For those who haven’t already
played it, this review is for Madden NFL 2007 for the Nintendo GameCube. This is
the latest installment of the legendary Madden series, and brings with it everything
you would expect. The things that make this edition new are the Superstar mode,
along with lead blocking.

Lead blocking lets you choose a
blocker to control, instead of running with the ball, in hopes you’ll have a
greater impact on those quick hand-off plays. Along with lead blocking, the use
of the c-stick allows you to control exactly how you want to block. If you want
to go for the lower body and take your opponent down, you can. If you just want
to stall him, you can do that too.

The level of control is really
impressive this time around; however, this control comes at a cost. Continuing
with the trend, the controls have gotten even more complex this time around.
The learning curve on this game is brutal. I played for a few hours and was
still working on the basics. But things do slowly start coming together and
eventually things flow really nicely.

Next is the highlight of this
game, Superstar mode. You create your own character, starting with your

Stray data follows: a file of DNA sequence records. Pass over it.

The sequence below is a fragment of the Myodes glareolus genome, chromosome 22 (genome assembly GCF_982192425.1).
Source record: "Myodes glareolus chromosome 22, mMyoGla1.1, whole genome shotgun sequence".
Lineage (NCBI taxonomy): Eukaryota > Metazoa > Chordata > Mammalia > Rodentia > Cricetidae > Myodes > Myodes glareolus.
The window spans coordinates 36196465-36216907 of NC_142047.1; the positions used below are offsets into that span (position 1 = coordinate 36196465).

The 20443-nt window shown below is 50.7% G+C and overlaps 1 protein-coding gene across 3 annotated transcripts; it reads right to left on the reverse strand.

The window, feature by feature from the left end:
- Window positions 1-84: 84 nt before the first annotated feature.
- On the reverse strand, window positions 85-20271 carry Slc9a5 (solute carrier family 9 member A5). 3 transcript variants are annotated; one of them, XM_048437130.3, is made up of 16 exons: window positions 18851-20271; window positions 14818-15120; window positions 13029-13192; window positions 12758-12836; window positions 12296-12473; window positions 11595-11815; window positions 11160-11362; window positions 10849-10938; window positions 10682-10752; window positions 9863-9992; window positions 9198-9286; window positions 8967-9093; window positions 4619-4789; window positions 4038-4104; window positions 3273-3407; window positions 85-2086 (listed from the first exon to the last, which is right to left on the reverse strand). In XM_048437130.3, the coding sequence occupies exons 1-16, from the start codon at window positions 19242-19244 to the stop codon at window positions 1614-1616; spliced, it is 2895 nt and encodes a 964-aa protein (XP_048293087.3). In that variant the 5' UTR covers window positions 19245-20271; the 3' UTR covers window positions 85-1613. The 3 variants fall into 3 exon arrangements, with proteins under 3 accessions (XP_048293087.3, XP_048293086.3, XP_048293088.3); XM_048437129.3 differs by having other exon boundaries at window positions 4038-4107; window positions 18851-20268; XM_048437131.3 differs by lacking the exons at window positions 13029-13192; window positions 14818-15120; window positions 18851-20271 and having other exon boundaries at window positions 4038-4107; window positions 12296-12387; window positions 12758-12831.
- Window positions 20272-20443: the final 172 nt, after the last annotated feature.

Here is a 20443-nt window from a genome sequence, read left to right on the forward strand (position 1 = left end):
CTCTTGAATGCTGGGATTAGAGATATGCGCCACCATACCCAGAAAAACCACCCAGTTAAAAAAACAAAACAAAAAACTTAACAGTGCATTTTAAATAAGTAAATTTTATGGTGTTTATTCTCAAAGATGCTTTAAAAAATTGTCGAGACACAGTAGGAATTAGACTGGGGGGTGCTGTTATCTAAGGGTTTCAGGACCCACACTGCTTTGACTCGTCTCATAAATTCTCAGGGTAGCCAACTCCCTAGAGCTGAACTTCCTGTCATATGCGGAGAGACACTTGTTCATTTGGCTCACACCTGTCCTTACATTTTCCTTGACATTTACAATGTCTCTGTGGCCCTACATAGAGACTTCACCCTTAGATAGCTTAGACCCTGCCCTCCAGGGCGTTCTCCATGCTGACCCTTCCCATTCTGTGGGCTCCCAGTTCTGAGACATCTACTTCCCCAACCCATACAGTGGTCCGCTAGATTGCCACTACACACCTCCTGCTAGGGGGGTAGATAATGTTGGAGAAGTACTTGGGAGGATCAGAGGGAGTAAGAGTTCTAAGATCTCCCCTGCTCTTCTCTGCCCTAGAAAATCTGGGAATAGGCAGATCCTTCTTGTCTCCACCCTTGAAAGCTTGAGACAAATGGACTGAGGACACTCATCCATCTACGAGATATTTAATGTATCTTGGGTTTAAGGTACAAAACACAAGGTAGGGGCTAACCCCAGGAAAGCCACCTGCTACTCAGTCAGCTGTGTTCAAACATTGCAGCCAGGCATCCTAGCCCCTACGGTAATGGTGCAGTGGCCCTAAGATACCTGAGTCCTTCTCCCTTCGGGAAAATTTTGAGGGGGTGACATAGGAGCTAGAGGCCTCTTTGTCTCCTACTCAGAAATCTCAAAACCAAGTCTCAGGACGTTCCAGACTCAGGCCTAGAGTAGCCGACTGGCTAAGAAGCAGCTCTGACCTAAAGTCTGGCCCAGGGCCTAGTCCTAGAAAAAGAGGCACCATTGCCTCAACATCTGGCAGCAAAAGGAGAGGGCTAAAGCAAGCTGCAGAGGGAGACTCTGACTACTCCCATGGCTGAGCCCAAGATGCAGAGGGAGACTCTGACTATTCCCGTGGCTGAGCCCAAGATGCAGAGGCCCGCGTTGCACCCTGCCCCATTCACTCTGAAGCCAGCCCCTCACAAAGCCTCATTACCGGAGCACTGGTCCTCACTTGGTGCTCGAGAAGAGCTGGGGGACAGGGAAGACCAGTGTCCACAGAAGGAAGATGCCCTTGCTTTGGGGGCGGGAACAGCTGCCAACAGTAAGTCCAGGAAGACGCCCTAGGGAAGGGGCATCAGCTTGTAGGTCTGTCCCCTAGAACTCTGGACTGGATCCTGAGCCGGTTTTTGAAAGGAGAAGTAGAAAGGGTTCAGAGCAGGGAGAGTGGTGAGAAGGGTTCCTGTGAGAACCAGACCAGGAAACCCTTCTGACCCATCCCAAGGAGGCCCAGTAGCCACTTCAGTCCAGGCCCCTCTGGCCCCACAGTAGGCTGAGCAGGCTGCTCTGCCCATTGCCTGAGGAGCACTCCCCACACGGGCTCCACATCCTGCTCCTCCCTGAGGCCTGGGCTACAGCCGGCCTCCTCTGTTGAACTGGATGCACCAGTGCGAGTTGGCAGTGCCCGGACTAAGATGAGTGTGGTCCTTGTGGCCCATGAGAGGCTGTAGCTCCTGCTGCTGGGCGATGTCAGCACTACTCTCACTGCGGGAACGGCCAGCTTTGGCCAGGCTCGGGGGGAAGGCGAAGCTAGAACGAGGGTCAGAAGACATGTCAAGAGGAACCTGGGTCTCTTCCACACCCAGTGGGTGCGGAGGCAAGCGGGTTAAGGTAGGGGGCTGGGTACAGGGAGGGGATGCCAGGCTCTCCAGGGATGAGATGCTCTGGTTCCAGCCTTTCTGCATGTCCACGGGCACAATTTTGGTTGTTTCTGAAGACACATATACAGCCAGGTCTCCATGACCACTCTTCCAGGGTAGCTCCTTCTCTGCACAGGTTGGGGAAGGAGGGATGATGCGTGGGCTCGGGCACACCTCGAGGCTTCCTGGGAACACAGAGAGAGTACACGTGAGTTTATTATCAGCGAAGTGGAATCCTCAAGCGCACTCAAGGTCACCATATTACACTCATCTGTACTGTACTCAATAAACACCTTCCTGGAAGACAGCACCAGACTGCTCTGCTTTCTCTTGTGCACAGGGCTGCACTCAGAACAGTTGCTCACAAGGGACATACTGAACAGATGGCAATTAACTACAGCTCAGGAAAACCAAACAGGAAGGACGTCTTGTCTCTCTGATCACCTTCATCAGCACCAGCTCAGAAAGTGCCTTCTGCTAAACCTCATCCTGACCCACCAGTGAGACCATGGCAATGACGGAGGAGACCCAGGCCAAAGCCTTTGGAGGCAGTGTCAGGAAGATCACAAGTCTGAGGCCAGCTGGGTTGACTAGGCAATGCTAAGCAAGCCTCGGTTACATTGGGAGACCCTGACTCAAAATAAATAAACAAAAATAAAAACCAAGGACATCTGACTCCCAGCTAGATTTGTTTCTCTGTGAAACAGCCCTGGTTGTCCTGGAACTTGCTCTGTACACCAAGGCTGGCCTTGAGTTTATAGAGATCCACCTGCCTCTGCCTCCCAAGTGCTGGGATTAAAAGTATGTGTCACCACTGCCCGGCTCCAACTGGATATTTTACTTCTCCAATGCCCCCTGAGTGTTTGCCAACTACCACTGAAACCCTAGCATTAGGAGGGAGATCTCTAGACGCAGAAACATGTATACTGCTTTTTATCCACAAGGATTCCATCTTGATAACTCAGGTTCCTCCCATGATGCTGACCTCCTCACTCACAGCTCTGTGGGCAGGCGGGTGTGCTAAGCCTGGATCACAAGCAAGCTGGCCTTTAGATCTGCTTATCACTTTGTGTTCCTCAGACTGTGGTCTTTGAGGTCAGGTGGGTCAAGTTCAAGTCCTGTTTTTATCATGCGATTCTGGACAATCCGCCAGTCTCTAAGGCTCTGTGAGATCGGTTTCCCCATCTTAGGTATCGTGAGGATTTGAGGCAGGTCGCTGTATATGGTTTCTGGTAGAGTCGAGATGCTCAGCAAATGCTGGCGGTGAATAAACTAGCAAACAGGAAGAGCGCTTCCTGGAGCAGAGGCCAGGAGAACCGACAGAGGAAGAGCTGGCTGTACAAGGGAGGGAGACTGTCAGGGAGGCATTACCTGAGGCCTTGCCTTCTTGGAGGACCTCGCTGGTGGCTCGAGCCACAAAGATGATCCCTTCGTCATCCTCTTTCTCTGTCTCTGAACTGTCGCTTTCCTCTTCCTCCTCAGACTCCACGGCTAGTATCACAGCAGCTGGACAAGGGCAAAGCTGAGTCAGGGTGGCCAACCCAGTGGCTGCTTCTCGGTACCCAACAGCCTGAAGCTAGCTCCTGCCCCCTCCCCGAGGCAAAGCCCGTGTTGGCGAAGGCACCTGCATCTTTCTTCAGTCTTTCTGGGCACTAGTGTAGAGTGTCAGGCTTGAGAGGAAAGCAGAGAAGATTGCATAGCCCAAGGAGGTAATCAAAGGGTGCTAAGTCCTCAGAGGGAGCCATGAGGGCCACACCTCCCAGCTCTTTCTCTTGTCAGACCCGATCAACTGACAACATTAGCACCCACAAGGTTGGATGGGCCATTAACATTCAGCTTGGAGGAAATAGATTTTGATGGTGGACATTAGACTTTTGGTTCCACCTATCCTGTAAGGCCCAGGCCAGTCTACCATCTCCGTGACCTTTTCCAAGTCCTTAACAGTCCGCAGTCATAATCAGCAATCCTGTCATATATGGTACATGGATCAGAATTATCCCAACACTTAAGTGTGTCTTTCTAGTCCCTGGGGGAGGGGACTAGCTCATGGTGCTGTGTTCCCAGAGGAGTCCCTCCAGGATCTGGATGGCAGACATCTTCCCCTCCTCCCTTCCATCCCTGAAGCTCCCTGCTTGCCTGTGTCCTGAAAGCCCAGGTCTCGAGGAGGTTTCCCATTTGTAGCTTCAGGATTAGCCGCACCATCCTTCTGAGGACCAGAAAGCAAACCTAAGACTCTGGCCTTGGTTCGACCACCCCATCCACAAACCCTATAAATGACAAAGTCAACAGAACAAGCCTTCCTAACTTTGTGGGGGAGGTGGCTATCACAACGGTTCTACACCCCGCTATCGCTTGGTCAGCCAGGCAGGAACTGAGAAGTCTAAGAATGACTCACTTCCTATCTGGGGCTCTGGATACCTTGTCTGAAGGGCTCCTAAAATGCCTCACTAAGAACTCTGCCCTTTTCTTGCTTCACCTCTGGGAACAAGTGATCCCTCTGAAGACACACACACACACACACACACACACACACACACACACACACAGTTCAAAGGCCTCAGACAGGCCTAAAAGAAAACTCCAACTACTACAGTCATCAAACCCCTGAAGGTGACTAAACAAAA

parents, so you choose your pedigree. From there, you go through the usual
customization and naming. Then you start your career. You have to sign an
agent, train, and hopefully make it into the NFL draft. The focus of this mode
shifts from the team, to a single player. It’s really an interesting shift,
taking some concepts from the adventure and RPG genres. You build your
character’s stats, manage his life, and take personal control of him in games.
It’s a refreshing addition to a rather repetitive franchise.

However, this game is not
without its share of flaws. Sometimes due to the complexity, the control feels
clunky and unresponsive. At least for the GameCube version, the game takes an
insane amount of memory, more than most memory cards can hold at max.

The camera work is odd on
faking plays, often following the player you faked to instead of where the ball
is; this can be incredibly disorienting. Also, in Superstar mode, unless you
pick the right position, you won’t be calling the plays. This is unfortunate
because the computer doesn’t pick plays that fit your situation; sometimes you’ll
be third- and-long and the computer will try a run straight through the
defensive line.

Overall, though, I found myself
really enjoying this game once I got the hang of it, and Superstar mode
provides a much deeper experience than normal franchise games. Also, the music
matches the tone of the game and really enhances the experience. The graphics
are on par with the other games, but nothing special.

I give it a 7 out of 10.